Again, this is probably symptomatic of an emerging field. When different disciplines combine to explore a new area, it takes time to work out what is relevant. However the fact that several essays in this book are particularly weak on philosophical and theological understanding suggests that this is where our efforts need to be concentrated. In particular, it must not be taken for granted that philosophical discussion of the soul is at all commensurate with theological discussion.
For instance, we need some way of distinguishing ‘degrees’ of immateriality of the soul. The traditional ‘immaterial substance’, a thing that is intangible but definitely different from the body and somehow inserted into it, is very common in our culture. This is the kind of soul that TV vampires Angel and Spike were given, something that makes them human and morally good rather than evil; it is the thing that travels astrally in New Age practices; it is something that humans have rather than what they are.
But how do we speak of the concept of ‘soul’ as what makes someone human, without accepting such a strong degree of dualism? How do we talk about the soul as something emergent, something definitely more than physical matter, but not a non-physical ‘substance’? The software/hardware analogy is a starting point, but hardly adequate to more sophisticated discussion of brain and soul.
The fact that the beginning and ending of personhood is still a matter for discussion in these essays demonstrates the need for tighter concepts. If the soul is something that ‘enters’ a person, then the question becomes when does it enter, and is this different from being alive? Is a body in a vegetative coma still a person? Where is the soul attached to the body? Is there such a thing as ‘brain death’ – that is, can a person said to be dead simply because their higher brain faculties have stopped functioning?
Or should we talk about the ‘soul’ as something that grows as the embryo grows? Is it part of a developing person? Can it be gradually lost? If so, what signifies its loss? Is the person with severe Alzheimer’s, having lost their personality, memories and character, still fully ‘ensouled’? As they lose their abilities to function and relate as a person, do they become less a person?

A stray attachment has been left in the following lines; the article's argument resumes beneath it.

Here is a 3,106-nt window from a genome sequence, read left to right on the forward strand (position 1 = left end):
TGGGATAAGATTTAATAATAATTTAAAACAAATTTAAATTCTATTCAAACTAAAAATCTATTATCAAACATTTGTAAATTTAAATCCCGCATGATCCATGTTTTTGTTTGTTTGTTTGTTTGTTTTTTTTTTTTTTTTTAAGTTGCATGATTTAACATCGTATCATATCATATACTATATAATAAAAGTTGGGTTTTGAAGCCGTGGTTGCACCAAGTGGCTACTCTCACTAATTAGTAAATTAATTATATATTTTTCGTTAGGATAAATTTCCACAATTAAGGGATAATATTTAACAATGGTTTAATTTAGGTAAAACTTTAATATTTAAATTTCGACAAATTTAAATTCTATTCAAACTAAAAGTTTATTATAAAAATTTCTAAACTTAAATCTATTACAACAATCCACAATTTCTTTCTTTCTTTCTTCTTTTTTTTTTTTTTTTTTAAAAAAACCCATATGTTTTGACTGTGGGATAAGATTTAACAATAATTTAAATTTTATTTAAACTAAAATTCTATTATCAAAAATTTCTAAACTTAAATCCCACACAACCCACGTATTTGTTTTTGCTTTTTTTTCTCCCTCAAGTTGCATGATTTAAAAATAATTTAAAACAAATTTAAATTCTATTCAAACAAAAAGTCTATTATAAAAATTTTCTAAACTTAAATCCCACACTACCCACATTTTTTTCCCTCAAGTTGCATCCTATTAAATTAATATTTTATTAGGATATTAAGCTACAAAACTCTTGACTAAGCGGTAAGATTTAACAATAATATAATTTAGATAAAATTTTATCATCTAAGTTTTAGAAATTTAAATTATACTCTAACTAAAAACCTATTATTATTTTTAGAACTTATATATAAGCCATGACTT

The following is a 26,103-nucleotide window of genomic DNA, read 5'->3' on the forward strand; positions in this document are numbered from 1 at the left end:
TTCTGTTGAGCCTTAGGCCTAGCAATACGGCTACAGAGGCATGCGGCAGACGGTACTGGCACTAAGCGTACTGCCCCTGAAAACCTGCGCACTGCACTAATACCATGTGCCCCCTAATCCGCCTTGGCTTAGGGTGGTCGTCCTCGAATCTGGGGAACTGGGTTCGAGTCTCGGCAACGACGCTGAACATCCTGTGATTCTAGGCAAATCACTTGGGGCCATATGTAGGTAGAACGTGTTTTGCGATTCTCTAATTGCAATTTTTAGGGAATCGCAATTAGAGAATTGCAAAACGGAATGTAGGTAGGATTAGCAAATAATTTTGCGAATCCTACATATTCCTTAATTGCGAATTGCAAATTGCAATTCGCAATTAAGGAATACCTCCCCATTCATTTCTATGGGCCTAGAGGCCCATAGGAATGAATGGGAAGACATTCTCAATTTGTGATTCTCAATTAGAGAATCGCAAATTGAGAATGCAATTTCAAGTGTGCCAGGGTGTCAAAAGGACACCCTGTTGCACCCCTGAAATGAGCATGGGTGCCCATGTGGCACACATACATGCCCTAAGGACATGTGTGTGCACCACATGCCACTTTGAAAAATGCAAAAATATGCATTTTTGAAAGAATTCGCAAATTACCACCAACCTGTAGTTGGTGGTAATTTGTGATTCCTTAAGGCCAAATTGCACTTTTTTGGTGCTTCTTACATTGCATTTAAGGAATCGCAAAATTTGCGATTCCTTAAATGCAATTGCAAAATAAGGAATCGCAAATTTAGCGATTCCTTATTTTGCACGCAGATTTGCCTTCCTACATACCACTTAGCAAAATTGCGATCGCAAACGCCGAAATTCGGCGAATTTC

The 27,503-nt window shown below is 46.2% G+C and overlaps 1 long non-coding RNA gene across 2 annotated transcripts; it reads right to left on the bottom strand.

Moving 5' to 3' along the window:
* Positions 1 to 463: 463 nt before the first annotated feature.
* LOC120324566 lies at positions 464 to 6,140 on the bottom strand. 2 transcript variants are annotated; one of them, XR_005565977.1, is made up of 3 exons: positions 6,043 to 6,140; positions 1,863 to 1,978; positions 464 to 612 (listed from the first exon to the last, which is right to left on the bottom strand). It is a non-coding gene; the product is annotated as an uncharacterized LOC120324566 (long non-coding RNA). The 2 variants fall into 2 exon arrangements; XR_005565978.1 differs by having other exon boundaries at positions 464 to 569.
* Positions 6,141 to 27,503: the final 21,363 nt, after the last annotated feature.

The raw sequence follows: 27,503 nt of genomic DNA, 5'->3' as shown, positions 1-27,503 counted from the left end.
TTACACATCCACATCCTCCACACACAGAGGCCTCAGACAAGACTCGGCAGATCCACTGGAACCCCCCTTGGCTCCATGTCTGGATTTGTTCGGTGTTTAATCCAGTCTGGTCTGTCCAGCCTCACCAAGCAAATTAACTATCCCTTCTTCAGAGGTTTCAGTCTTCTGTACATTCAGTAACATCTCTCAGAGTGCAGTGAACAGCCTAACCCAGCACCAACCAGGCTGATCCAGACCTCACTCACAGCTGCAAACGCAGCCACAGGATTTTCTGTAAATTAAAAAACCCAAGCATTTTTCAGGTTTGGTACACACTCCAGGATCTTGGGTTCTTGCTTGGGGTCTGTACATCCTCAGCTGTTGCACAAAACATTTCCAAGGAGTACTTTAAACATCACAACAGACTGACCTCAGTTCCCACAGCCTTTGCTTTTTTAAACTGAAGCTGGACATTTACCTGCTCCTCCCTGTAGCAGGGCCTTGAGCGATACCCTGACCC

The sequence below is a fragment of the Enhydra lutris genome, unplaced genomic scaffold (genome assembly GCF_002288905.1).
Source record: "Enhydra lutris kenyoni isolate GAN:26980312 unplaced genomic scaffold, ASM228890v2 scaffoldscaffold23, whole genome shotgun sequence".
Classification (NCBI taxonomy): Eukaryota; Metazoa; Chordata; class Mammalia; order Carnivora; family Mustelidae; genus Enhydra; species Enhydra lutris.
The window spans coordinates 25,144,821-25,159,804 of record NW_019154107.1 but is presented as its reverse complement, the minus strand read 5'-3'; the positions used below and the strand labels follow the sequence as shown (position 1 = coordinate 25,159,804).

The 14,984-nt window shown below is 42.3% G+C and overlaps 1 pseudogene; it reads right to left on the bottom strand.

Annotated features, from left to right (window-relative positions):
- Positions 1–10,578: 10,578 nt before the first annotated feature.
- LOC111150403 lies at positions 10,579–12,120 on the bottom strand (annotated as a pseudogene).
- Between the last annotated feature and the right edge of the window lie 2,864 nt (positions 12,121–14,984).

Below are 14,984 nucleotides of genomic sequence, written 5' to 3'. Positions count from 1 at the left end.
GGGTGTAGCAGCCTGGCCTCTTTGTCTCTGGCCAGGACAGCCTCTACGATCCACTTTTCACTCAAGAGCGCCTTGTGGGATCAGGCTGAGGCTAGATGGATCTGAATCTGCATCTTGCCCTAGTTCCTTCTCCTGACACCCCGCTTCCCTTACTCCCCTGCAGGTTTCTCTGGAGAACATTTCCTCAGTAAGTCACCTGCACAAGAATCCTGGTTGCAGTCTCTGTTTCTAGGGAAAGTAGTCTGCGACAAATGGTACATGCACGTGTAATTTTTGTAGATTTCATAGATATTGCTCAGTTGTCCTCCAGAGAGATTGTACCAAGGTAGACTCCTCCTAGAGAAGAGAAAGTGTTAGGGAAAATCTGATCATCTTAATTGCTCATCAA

Or is ‘soul’ language simply a metaphor for how we relate to each other? Is it a way of speaking about our feelings about each other, even though we are entirely physical and material beings?
All these questions rise at various points in this book, and answers vary in quality. It is probably too early to suppose we will have definitive answers to such questions; but we should at least be starting to identify what we mean when we ask them. There is also considerable confusion about what a spiritual life means; almost all essays speak of religion in terms of religious experience. Even those who acknowledge the primacy of relationship with God ground it in an experience of relationship, of God’s presence or comfort and so on.
This book, then, has left me (as books on consciousness and mind usually leave me) with a little more knowledge and a vast pool of ideas yet to be sorted out. I am glad to be able to say that the level of discussion is further advanced than that of many non- Christian commentators. However, there is still a long way to go.
As for the question of whether scientists, philosophers or theologians should be the ones taking the matter forward: it still has to be a mixture, until we have enough ‘crossover’ specialists. In general, the scientists in this volume strike me as less sophisticated in their moral discussion, but more aware of where the ethical problems lie. Theologians (who should, I think, be by definition philosophers) are better able to sort through the issues in a concise way, but need the science to identify areas that raise real ethical problems. The more neuroscience we know, the more precise the questions become, and the more refined the answers need to be.